I am still hoping that I might get a chance to see you in April - but you may not be in the frame of mind for visitors if sleep is what is what you need right now - so I will share this here, in case April doesn't happen, in case this is the only place I get to share it.
You were the co-GOH at the very first science fiction convention I went to, In Auckland, in 1995. (The other was RogerZelazny; that must have been one of his last hurrahs because if you will recall the con was in April and by June we had lost him...) I have to confess that the reason I raced to that con, when I found out about it, was ROGER ZELAZNY who had been one of my literary gods for years. I had not read anything by you at that time. But I got into the writing workshop that the two GOHs were running at the con. I remember it with astounding clarity. The format was that each of us five participants got to say a few words about the others' stories, and then you two, the pros, weighed in. Before I got my benediction from Roger Zelazny (those words are kind of carved in my brain) I received back the copy of the story that had gone to you. My EYES crossed. You had annotated this thing to an inch of its life, little scribbles in pencil in every available space. Every single thing, even when I was being pulled up for some literary sin, intensely kind, and apropos, and valuable (and there were a couple of scribbles in there that merely said "nice!" so there was that... :) ) I pored over that manuscript for weeks afterwards. I learned more from that one manuscript than I might have done in a year's writing course.
Somehow I ended up with your email, and knew you were in Seattle. And some little while later I found myself in Vancouver - in Canada - and I did one of my chutzpah-hy things - I emailed you, and I said, hey, remember me? I'm the ingenue from the Auckland workshop. ANd I"m near(ish) to where you are. And I might be coming down to Seattle for the day. And could I -um - buy you a cup of coffee or something? There was every possibility that you would look at that email and go, who the heck is THIS and why is she emailing me? Instead, you emailed me back, and told me that there seemed to be little point in breaking my neck whiplashing between Vancouver and Seattle for a couple of hours, that there was a party at your place that night (hello Vanguard!), and that I could come to that and crash on your couch that night. You picked me up when I got to Seattle (I don't remember how I did - bus, maybe?) and you said, mysteriously, that you wanted to show me something before you took me home. I said, what? and you said, just keep your eyes peeled. That is how I met the Fremont Troll, gasping as he first hove into view, and you wore... such a smile. Then it was home, and party, and you introduced me to your friends, and in the aftermath you and I stood at your kitchen sink washing dishes and having a companionable discussion about science fiction, writing, life, and everything. I have never forgotten this. I never will.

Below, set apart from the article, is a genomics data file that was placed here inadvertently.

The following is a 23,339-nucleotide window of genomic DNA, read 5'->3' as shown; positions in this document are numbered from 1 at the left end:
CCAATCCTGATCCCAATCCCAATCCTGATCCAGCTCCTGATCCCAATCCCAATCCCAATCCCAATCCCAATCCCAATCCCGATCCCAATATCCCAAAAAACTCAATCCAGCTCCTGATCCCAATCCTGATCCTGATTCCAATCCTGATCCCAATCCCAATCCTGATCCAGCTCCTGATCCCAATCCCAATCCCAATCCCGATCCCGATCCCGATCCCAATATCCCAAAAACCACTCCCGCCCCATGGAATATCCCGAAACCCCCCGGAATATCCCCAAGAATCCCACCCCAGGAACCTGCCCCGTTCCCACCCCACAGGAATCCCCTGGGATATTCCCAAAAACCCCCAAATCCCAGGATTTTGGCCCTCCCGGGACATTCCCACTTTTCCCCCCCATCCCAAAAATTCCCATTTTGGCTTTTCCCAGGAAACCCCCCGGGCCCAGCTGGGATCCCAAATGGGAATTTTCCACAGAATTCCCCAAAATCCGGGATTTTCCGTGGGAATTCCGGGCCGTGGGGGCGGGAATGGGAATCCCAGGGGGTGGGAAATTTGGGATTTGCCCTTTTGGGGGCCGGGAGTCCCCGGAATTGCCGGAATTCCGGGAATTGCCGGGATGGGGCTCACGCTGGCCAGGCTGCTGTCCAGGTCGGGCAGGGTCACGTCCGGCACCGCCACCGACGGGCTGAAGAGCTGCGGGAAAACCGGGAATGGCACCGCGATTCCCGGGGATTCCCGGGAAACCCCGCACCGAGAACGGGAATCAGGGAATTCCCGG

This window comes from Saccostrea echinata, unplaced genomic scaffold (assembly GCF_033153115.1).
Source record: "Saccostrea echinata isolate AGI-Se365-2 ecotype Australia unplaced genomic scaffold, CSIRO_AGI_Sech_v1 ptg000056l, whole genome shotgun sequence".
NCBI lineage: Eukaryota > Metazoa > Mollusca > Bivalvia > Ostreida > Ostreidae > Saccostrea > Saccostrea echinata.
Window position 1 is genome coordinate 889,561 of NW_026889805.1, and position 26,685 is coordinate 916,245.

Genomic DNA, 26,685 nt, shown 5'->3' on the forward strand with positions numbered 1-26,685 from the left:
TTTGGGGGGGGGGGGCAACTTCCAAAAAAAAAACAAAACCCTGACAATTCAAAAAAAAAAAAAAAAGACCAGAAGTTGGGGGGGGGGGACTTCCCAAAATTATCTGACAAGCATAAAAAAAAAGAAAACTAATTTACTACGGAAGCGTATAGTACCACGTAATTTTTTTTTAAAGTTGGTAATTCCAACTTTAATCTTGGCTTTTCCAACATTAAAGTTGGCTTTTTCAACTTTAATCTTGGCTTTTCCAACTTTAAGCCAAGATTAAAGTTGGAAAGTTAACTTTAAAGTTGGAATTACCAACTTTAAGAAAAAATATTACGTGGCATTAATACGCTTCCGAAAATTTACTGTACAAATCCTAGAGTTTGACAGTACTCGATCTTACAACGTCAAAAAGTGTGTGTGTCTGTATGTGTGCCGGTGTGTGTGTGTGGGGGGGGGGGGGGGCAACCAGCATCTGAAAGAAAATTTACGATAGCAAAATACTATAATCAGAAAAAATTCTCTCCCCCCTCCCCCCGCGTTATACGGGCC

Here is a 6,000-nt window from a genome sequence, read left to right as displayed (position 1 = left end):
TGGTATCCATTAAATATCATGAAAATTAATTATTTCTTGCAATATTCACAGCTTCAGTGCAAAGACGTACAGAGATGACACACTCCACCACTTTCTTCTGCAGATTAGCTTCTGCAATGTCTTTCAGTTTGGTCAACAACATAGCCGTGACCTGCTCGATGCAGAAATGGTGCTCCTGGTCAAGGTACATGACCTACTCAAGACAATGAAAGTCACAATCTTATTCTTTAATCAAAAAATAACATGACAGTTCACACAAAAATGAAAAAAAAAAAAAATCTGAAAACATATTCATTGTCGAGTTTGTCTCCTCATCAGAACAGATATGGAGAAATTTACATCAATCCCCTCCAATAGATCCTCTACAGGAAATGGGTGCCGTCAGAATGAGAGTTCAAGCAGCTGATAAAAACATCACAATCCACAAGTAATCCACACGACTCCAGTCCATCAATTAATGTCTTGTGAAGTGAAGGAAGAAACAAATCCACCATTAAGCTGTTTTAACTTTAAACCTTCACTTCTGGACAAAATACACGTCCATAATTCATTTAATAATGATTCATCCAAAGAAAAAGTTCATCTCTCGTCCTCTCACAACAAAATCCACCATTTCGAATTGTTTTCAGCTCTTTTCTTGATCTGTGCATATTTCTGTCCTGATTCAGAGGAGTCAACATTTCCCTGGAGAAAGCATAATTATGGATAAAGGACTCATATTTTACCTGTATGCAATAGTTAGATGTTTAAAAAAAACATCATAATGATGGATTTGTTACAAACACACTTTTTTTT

I've been re-reading some of your books. "Dreamsnake", of course, and then there was something that I'd forgotten that I owned - signed by you - at that Aucland con, so many years ago: "Enterprise: Captain Kirk's First Adventure". I'm lingering over the last pages of that right now.
I was hoping to get to tell you this in person - which may or may not still happen depending on the state of your health and whether you're willing or able to be tired out by all the people who want to come by and shake your hand - but I wanted to get this on record, just in case it does not.
Back in Auckland in 1995 you were an unknown to me. But I discovered you, then. And I kept on discovering you. And the unknown writer became a vibrant, kind, smart, passionate person - one whom I have been proud and happy to know.
Thank you for the words. And the dishes at midnight. And the Troll.